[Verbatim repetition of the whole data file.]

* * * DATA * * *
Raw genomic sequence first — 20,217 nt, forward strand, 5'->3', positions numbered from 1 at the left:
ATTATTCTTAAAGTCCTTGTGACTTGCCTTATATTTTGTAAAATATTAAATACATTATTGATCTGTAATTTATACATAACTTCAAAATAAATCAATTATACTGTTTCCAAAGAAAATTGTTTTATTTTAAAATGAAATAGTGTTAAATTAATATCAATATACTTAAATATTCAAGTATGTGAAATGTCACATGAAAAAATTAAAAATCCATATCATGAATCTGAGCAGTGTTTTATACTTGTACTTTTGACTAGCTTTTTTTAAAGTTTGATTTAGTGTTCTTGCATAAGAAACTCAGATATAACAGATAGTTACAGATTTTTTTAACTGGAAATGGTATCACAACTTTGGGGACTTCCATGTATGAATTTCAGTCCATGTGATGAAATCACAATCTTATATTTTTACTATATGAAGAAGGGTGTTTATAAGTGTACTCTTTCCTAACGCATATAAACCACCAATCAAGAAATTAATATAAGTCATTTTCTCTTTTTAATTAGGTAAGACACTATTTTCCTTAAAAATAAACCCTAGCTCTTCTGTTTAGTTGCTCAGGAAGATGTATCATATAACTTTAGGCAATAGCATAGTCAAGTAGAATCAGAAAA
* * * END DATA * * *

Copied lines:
Raw genomic sequence first — 20,217 nt, forward strand, 5'->3', positions numbered from 1 at the left:
ATTATTCTTAAAGTCCTTGTGACTTGCCTTATATTTTGTAAAATATTAAATACATTATTGATCTGTAATTTATACATAACTTCAAAATAAATCAATTATACTGTTTCCAAAGAAAATTGTTTTATTTTAAAATGAAATAGTGTTAAATTAATATCAATATACTTAAATATTCAAGTATGTGAAATGTCACATGAAAAAATTAAAAATCCATATCATGAATCTGAGCAGTGTTTTATACTTGTACTTTTGACTAGCTTTTTTTAAAGTTTGATTTAGTGTTCTTGCATAAGAAACTCAGATATAACAGATAGTTACAGATTTTTTTAACTGGAAATGGTATCACAACTTTGGGGACTTCCATGTATGAATTTCAGTCCATGTGATGAAATCACAATCTTATATTTTTACTATATGAAGAAGGGTGTTTATAAGTGTACTCTTTCCTAACGCATATAAACCACCAATCAAGAAATTAATATAAGTCATTTTCTCTTTTTAATTAGGTAAGACACTATTTTCCTTAAAAATAAACCCTAGCTCTTCTGTTTAGTTGCTCAGGAAGATGTATCATATAACTTTAGGCAATAGCATAGTCAAGTAGAATCAGAAAA